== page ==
The geosphere refers to the solid parts of our planet. It is the portion of the Earth’s internal system that includes rocks, minerals, landforms and the general processes that shape our planet’s surface. Geodesy, which is the formal study of the geosphere, is a fundamental science, that is critical for creating maps and understanding satellite orbits. The geosphere consists of the hydrosphere, the cryosphere, the lithosphere and the atmosphere.
The crust of the Earth is what everyone walks on and mines. Even the world's deepest mines do not penetrate below the crust.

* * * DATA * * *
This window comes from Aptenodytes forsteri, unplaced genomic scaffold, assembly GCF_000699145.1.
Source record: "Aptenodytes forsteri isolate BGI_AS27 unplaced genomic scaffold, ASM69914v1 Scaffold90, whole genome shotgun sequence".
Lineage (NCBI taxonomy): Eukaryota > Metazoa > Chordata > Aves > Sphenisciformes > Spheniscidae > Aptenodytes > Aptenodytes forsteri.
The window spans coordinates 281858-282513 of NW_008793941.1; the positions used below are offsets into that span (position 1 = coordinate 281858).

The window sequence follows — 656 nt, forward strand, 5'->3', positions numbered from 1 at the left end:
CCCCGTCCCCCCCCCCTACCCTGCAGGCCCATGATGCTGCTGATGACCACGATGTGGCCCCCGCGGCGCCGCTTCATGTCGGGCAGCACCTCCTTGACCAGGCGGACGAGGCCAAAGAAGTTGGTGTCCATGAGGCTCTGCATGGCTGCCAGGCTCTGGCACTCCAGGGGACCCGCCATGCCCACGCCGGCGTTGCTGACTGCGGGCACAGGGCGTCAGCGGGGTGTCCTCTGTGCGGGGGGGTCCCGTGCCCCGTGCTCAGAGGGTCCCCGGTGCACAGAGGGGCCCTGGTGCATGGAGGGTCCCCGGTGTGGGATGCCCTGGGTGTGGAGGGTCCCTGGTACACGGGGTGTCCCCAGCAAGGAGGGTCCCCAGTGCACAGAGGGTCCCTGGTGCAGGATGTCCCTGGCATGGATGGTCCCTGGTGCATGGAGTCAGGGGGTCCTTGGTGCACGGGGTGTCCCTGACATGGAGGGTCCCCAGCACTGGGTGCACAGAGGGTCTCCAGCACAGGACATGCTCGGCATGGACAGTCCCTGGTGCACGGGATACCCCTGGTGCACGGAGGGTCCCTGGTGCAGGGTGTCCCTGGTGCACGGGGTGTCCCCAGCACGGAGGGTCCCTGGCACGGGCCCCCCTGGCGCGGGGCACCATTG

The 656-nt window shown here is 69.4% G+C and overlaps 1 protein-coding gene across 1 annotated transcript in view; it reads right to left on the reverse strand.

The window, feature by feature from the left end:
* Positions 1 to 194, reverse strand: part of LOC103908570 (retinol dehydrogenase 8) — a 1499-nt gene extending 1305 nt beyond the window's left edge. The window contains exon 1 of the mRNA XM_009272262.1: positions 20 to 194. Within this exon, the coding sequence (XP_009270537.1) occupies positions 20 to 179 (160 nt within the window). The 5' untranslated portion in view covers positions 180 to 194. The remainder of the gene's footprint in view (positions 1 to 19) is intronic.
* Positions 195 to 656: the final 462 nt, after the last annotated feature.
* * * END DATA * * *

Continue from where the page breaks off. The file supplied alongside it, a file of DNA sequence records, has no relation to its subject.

The Earth's interior consists of a series of layers that changes in mineral composition, thickness and density with depth. Directly below the crust is the mantle. The mantle consists of two parts; the upper layer is less dense and more brittle compared to the inner layer. The upper mantle combined with the crust forms the Earth’s lithosphere.
The mantle possesses the largest volume of the interior, and the region directly below the mantle is Earth’s core, which consists of two distinct parts: the liquid outer core, which is roughly 2250 kilometers thick, and the solid inner core, which is roughly 1200 kilometers thick. The core consists of iron, with traces of nickel.